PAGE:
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What 10 weeks at 18F taught me

Cat Langel is a GSA Public Affairs Officer for the Great Lakes Region.

Working in the federal government for the past 10 years has given me the opportunity to serve the American people in a variety of ways. From helping people prepare themselves for and recover from emergencies, to communicating how the federal government is building a culture of sustainability in its federal buildings, to creating economic opportunities within our communities.

Public service is more than a job for me. The work I do has a direct impact on the lives of the people we serve. Looking to continue and grow my career in the federal government, I applied and was selected for an executive leadership program that is aimed at developing future leaders within the federal government.

As part of the program, I needed to find a 10-week work assignment that would allow me to grow in the areas I was looking to develop as part of my leadership journey: creativity, innovation, and strategic thinking.

So what better place to do that than with 18F, a digital consultancy inside the federal government.

But before I started, I wondered: what can I really learn in 10 weeks? Will I have the opportunity to make an impact?

I worked with Raphy Villas in the Chicago office to design my time with 18F. We built in flexibility so I would have the opportunity to get immersed into the way 18F works. I knew that I was going to lend support to 18F’s C2 project, and I was open to opportunities that would stretch me creatively.

Turns out, I was able to plug in and hit the ground running on Day One. Before the end of my first day, I was quickly pulled into a training project focused on modern digital practices. This project, while outside of my typical comfort zone, gave me the chance to think strategically about how the program could meet the needs of government.

The project also offered me an opportunity to lead the team while one team member was on paternity leave. It challenged me to quickly get up to speed on human-centered design, move the team through the initial design of our project prototype, and position the project for success once my time at 18F wraps up. Ultimately, I learned a new way of approaching a problem, and how creative thinking can uncover innovative solutions.

I also had the chance to use my communication background to revamp content for C2’s user emails and participate in testing these emails with actual users. These efforts paid off, and our revised email content is now in use in GSA’s National Capital Region!

As I wrap up my time with 18F, I’m taking a few things with me:

  • Challenging yourself can create successes. For me, seeking out projects that challenge me are the best way for me to grow both personally and professionally. Coming to 18F, I was excited about the chance to explore projects in an industry new to me. I could have easily let fear hold me back, but I didn’t. By stepping outside my comfort zone, I faced the challenges in front of me, and created opportunities for me to succeed.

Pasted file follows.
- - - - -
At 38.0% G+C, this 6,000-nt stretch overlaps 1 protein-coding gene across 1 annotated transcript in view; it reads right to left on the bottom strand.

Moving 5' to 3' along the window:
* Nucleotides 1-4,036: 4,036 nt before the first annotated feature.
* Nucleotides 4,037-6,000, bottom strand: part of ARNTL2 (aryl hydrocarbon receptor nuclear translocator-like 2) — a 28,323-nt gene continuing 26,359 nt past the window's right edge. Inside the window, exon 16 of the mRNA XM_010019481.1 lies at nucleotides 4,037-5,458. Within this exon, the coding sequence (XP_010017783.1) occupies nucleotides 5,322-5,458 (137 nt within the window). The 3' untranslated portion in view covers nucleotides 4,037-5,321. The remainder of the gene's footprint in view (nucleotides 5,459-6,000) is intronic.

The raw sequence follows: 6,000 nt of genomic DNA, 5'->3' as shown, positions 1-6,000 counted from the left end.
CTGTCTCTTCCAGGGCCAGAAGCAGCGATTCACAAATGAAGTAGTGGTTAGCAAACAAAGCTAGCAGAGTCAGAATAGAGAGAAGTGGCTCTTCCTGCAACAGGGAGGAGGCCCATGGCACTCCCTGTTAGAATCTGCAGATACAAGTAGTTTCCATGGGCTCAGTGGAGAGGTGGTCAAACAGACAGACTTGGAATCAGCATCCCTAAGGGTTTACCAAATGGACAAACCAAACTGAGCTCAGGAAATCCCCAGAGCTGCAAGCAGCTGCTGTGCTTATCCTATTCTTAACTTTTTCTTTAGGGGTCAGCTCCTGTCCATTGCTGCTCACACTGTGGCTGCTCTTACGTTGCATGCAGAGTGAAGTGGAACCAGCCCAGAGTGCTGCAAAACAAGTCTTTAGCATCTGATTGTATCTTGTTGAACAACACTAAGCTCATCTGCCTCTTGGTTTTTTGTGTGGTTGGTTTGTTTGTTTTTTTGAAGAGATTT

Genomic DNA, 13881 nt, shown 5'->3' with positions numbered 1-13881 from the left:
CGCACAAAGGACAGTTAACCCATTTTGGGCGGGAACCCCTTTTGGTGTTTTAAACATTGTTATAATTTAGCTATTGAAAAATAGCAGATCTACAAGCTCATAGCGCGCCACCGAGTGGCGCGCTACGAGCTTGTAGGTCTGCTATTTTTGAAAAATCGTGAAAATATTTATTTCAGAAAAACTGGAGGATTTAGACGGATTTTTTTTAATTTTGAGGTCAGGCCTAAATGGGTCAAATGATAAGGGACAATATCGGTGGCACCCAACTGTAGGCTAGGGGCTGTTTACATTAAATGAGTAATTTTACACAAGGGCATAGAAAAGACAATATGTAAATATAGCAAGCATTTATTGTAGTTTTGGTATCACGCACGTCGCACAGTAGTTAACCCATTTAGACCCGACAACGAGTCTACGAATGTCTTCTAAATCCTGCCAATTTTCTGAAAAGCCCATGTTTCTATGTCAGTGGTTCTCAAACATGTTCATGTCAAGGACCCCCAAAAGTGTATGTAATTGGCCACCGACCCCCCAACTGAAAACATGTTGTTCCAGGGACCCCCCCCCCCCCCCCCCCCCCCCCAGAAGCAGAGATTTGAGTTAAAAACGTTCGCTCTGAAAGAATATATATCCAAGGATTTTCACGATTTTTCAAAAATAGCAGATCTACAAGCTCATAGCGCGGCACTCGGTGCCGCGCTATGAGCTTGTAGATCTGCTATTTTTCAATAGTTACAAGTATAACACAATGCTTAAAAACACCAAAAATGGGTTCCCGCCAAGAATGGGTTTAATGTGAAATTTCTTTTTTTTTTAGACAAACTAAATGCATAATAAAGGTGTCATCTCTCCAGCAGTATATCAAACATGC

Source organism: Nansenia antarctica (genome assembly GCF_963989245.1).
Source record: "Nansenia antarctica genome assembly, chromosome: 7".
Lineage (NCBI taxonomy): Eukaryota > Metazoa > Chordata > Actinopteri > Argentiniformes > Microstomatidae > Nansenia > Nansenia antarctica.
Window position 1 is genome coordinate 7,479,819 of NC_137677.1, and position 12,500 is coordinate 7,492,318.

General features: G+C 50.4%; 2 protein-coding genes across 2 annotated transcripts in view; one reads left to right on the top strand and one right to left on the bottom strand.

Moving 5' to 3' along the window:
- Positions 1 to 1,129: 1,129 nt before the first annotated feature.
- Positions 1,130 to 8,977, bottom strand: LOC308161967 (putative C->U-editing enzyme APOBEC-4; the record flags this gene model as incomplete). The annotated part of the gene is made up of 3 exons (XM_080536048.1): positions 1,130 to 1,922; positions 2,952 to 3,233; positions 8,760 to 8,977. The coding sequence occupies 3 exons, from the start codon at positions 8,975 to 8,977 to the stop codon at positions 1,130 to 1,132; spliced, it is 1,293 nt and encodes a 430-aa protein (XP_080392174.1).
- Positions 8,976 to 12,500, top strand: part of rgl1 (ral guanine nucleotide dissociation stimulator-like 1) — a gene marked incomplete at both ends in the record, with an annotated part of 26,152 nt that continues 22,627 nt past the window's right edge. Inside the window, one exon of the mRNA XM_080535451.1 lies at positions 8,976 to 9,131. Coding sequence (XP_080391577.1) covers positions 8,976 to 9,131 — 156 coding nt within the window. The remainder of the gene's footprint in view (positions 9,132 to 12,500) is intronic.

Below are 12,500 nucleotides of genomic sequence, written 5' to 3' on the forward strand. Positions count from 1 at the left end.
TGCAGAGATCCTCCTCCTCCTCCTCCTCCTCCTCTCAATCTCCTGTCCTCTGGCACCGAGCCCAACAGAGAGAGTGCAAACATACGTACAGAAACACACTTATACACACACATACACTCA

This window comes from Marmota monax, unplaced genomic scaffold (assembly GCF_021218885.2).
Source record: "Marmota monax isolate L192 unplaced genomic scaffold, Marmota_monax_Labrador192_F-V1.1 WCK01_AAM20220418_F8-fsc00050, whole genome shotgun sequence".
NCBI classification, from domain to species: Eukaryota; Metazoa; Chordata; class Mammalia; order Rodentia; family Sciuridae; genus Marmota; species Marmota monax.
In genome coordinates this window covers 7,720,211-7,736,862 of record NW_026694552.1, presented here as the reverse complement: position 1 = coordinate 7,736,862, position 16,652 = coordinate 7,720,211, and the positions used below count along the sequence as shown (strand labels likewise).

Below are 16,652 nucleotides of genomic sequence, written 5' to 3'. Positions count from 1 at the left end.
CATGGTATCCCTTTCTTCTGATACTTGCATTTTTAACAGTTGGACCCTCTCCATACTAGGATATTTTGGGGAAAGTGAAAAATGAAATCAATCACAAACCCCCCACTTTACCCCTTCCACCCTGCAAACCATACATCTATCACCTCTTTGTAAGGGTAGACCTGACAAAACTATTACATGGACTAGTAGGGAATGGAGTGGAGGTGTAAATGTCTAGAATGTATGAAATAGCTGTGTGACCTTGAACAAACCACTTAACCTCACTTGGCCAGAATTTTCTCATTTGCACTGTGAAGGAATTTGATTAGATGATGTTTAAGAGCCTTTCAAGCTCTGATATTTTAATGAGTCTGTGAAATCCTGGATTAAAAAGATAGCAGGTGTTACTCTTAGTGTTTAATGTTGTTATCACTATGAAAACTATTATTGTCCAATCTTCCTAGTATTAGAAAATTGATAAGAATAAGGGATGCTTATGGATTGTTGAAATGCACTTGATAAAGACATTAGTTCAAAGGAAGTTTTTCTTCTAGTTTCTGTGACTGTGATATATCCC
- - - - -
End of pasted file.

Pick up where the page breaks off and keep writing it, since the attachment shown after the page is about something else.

• A new language shouldn’t create roadblocks. As a communicator, I’m no stranger to words, but I noticed the team using words I’ve never heard before — Trello, Agile, Kanban, human-centered design. I quickly realized that these methodologies and tools are key to 18F’s success. This was a chance to learn something new while immediately putting it into practice; I even created a Trello board to help guide my progress with 18F. I’m eager to incorporate this way of thinking into my role at GSA, and share this knowledge with my team.
  • Keep asking. Keep trying. You never know what you’ll uncover. Many leaders are known for taking risks. My time at 18F allowed me to ask a lot of “What if we…?” questions. This not only pushed me to think creatively, but also stretched me to take a chance on ideas, testing their viability. We did this throughout our project, and it helped shape it in a way we weren’t expecting.

Calling 18F home for the past two months has given me the opportunity to grow in countless ways. I’ve pushed myself in ways I wasn’t expecting. I learned new approaches to solving problems. And I have new tools I can carry back to my role at GSA. 18F is doing amazing work that ultimately makes an impact on people and on government. I’m hopeful that I was able to share a small part of my talent to help them continue their success.

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